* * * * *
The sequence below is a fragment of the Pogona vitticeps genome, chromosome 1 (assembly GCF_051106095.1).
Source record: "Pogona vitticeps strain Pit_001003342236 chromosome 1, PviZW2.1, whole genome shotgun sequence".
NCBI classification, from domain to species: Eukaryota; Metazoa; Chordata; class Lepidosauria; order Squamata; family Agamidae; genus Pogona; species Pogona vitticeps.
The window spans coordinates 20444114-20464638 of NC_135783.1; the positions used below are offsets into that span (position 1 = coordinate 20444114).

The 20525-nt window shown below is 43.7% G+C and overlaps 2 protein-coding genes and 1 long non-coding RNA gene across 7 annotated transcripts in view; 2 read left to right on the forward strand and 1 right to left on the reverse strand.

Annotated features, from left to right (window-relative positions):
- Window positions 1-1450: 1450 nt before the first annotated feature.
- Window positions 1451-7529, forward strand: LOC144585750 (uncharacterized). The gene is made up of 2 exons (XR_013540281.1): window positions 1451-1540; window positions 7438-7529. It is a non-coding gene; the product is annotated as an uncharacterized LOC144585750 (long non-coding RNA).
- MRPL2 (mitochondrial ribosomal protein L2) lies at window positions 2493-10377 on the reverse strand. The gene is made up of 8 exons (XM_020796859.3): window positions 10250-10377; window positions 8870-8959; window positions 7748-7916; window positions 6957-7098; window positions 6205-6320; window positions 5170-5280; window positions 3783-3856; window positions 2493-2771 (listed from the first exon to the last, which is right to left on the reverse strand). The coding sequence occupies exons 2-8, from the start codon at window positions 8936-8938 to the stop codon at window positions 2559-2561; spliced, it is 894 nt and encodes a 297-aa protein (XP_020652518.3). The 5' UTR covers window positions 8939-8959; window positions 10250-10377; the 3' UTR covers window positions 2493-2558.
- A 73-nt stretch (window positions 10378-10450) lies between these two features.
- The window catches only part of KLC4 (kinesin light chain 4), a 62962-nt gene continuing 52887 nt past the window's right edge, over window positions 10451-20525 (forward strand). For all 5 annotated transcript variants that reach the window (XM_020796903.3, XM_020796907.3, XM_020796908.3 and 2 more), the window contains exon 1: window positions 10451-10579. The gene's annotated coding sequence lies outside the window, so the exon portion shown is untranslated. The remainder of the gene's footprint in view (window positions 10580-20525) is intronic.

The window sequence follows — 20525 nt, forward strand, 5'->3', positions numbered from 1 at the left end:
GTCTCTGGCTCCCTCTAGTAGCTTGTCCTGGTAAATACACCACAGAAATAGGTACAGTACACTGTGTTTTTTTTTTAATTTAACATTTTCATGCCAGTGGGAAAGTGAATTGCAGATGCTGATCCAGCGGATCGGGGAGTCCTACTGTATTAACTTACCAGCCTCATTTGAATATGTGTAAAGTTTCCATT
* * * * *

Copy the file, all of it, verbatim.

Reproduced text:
The sequence below is a fragment of the Pogona vitticeps genome, chromosome 1 (assembly GCF_051106095.1).
Source record: "Pogona vitticeps strain Pit_001003342236 chromosome 1, PviZW2.1, whole genome shotgun sequence".
NCBI classification, from domain to species: Eukaryota; Metazoa; Chordata; class Lepidosauria; order Squamata; family Agamidae; genus Pogona; species Pogona vitticeps.
The window spans coordinates 20444114-20464638 of NC_135783.1; the positions used below are offsets into that span (position 1 = coordinate 20444114).

The 20525-nt window shown below is 43.7% G+C and overlaps 2 protein-coding genes and 1 long non-coding RNA gene across 7 annotated transcripts in view; 2 read left to right on the forward strand and 1 right to left on the reverse strand.

Annotated features, from left to right (window-relative positions):
- Window positions 1-1450: 1450 nt before the first annotated feature.
- Window positions 1451-7529, forward strand: LOC144585750 (uncharacterized). The gene is made up of 2 exons (XR_013540281.1): window positions 1451-1540; window positions 7438-7529. It is a non-coding gene; the product is annotated as an uncharacterized LOC144585750 (long non-coding RNA).
- MRPL2 (mitochondrial ribosomal protein L2) lies at window positions 2493-10377 on the reverse strand. The gene is made up of 8 exons (XM_020796859.3): window positions 10250-10377; window positions 8870-8959; window positions 7748-7916; window positions 6957-7098; window positions 6205-6320; window positions 5170-5280; window positions 3783-3856; window positions 2493-2771 (listed from the first exon to the last, which is right to left on the reverse strand). The coding sequence occupies exons 2-8, from the start codon at window positions 8936-8938 to the stop codon at window positions 2559-2561; spliced, it is 894 nt and encodes a 297-aa protein (XP_020652518.3). The 5' UTR covers window positions 8939-8959; window positions 10250-10377; the 3' UTR covers window positions 2493-2558.
- A 73-nt stretch (window positions 10378-10450) lies between these two features.
- The window catches only part of KLC4 (kinesin light chain 4), a 62962-nt gene continuing 52887 nt past the window's right edge, over window positions 10451-20525 (forward strand). For all 5 annotated transcript variants that reach the window (XM_020796903.3, XM_020796907.3, XM_020796908.3 and 2 more), the window contains exon 1: window positions 10451-10579. The gene's annotated coding sequence lies outside the window, so the exon portion shown is untranslated. The remainder of the gene's footprint in view (window positions 10580-20525) is intronic.

The window sequence follows — 20525 nt, forward strand, 5'->3', positions numbered from 1 at the left end:
GTCTCTGGCTCCCTCTAGTAGCTTGTCCTGGTAAATACACCACAGAAATAGGTACAGTACACTGTGTTTTTTTTTTAATTTAACATTTTCATGCCAGTGGGAAAGTGAATTGCAGATGCTGATCCAGCGGATCGGGGAGTCCTACTGTATTAACTTACCAGCCTCATTTGAATATGTGTAAAGTTTCCATT